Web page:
Please ensure Javascript is enabled for purposes of website accessibility
Urgent Care  Appointment Request

What do I need to know about neck surgery?

The following information will answer many of your questions about what will happen before, during, and after your surgery.

If after reading this information you or your family still have questions, please feel free to call our office. There is never a silly question, and we hope that by asking questions now, you will understand what is happening at each step in the recovery process. The more you know, the better your recovery period will be.

Neck Surgery


Types of Neck Surgery

There are several different types of neck surgery depending on your problem; therefore, some of the following information may not pertain to your specific case.

Fusion immobilizes a segment of your spine due to spondylosis, degenerative disc disease (DDD), and/or HNP.

  • Anterior Cervical Disc Fusion (ACDF) done through an incision on the front of the neck, immobilizes the level(s) in question from any further movement.
  • Posterior Cervical Fusion, done through an incision on the back of the neck, immobilizes the vertebral disc space(s) in question from any further movement.

Disc Arthroplasty replaces the disc between two vertebral bodies to maintain motion at that segment.

  • Anterior Cervical Disc Arthroplasty (ACDA) is done through an incision on the front of the neck replacing the disc between two cervical vertebral bodies (i.e. C5-6).

Preparing for Surgery

The doctor may request medical clearance from your family doctor in order to make sure any medical conditions you have will not affect your ability to tolerate surgery. If you take insulin, ask your family doctor how to take this medicine on the day of surgery.

All medications having blood thinning tendencies, prescribed or over-the-counter, must be stopped five days prior to surgery. Medications with blood thinning tendencies include:

  • Aspirin
  • Vitamin E
  • Fish oil/Omega 3/Lovaza/Krill oil
  • Celebrex
  • Relafen/Nabumetone
  • Lodine/Etodolac
  • Motrin/Ibuprofen
  • Daypro/Oxaprozin
  • Mobic/Meloxicam
  • Naproxen/Naprosyn/Aleve
  • Disalcid/Salsalate
  • Feldene/Piroxicam
  • Arthrotec/Voltaren/Cataflam
  • Diclofenac
  • Toradol/Ketorolac Tromethamine
  • Vimovo

If you take any of the following prescription medicines you must check with the doctor monitoring this medicine to be sure it is okay to stop:

  • Plavix/Clopidogrel
  • Coumadin/Warfarin
  • Pradaxa/Dabigatran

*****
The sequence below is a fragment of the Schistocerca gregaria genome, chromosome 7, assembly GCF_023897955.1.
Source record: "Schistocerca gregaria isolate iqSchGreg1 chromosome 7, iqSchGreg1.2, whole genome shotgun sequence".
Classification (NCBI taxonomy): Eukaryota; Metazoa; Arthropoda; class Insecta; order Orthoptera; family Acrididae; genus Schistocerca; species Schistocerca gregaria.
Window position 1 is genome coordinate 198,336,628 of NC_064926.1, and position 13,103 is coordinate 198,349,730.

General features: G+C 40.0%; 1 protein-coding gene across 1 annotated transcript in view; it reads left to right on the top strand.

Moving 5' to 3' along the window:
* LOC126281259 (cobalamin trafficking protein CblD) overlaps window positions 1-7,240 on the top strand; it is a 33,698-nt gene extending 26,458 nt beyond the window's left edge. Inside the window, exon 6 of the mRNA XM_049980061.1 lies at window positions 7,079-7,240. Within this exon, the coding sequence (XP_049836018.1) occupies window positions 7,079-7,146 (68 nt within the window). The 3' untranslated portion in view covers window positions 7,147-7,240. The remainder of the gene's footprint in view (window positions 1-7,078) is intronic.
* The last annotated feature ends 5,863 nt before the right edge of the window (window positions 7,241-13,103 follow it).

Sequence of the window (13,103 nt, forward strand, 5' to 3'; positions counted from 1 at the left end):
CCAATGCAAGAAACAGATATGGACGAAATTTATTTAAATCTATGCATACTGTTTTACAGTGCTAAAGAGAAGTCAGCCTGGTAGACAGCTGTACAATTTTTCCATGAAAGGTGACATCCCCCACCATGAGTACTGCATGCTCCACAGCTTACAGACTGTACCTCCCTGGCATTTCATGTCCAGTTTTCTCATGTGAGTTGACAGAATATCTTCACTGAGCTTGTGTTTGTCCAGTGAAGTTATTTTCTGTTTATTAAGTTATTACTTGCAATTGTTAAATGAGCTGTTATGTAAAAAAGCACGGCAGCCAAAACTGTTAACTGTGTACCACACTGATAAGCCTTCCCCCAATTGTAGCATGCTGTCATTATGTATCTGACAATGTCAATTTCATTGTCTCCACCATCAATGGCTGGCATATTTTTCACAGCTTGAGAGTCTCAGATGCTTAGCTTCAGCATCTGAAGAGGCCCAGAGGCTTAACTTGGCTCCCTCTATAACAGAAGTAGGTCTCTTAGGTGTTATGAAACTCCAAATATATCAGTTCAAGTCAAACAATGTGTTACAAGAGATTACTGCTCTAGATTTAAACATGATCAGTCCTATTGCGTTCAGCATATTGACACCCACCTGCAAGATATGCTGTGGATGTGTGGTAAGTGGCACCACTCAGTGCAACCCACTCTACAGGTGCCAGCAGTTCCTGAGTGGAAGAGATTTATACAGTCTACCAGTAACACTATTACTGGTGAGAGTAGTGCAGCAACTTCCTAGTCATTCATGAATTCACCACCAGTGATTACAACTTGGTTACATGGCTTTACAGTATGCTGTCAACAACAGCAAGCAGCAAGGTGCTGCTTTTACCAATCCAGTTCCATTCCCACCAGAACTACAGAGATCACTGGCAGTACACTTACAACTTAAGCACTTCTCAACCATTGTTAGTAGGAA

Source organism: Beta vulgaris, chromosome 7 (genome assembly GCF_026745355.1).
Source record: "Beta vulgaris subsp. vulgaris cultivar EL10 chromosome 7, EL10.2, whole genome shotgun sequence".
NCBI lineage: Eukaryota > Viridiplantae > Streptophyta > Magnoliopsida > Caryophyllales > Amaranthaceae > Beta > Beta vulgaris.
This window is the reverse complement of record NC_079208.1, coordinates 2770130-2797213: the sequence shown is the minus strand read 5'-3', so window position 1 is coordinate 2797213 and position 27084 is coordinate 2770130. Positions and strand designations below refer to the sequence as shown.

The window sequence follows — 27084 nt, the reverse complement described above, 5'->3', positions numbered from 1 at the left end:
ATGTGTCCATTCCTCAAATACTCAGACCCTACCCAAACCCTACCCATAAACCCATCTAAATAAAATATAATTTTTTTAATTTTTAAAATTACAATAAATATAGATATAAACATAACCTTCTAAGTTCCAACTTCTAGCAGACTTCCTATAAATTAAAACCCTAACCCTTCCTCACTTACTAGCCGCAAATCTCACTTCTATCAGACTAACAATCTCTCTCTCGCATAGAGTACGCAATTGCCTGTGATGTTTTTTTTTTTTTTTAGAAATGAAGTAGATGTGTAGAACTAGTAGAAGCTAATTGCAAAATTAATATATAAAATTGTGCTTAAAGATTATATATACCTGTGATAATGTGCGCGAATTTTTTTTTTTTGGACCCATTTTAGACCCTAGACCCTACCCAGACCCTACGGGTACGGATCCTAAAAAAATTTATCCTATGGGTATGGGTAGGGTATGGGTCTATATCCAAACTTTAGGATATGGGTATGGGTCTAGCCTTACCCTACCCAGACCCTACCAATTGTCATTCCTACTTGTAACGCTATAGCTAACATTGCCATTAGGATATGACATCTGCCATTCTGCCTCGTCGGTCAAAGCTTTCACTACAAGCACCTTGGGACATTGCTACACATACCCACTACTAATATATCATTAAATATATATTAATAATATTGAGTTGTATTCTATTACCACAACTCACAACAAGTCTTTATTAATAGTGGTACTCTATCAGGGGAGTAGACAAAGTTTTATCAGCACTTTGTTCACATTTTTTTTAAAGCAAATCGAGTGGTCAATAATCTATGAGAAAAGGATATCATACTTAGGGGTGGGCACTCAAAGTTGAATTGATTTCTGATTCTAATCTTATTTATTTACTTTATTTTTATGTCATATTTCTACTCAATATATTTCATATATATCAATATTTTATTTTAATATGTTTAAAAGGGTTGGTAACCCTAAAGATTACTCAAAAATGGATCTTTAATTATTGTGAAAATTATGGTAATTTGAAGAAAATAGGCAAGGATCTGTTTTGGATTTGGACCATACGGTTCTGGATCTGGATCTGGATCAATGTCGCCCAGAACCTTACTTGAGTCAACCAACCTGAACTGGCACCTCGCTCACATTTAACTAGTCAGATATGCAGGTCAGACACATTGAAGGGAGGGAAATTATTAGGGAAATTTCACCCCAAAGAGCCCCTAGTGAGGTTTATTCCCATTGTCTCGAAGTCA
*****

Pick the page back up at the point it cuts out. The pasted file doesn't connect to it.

• Xarelto/Rivaroxaban
  • Eliquis/Apixabin
  • Pletal/Cilostazol
  • Persantine/Dipyridamole
  • Ticlid/Ticlopidine
  • Aggrenox/Aspirin/Dipyridamole
  • Lovenox
  • Arixtra/Fondaparinux
  • Effient/Prasugrel

Notify us immediately if at any time before your surgery you have any symptoms of an infection (for example, a urinary tract or sinus infection), especially the week before your surgery.

If you smoke, your doctor may require you to stop 4-6 weeks before doing your surgery and for 12 weeks after your surgery. The nicotine dramatically slows and/or hinders the healing process by 40% per level fused. The doctor may order a blood draw or urine test to check your nicotine level.

Cervical fusion patients will wear a neck brace/cervical collar for 2-4 weeks or as determined by the doctor.

What to Expect After Surgery/Recovery Period

Cervical fusion will be either outpatient of require an overnight stay depending on your health and number of levels being fused.

Pain management during your hospital stay may be by intravenous patient-controlled anesthesia (PCA), injections or by oral pain medications. We recommend you switch to oral pain medications as soon as you are comfortable.

After a cervical fusion, you will find a drain coming from your neck pinned to your gown. This will relieve any fluid accumulation from the surgical area. If you are sent home with a drain you will have to return to our office the following day to have it removed.

Do not be discouraged if you have some of the same pain as before your surgery. You have had pressure on the nerves for some time and it can take 12-18 months for the nerves to recover. You may find that your energy level is quite low after surgery (even the trip home from the hospital may wear you out). The hospital discharge planner or the social services department will help you arrange for assistance or assistive devices at home.

Patient Education Sheets

For additional information about treatment, we have included this complete patient eduction sheet as a pdf to view, download and print:

Spine Specialists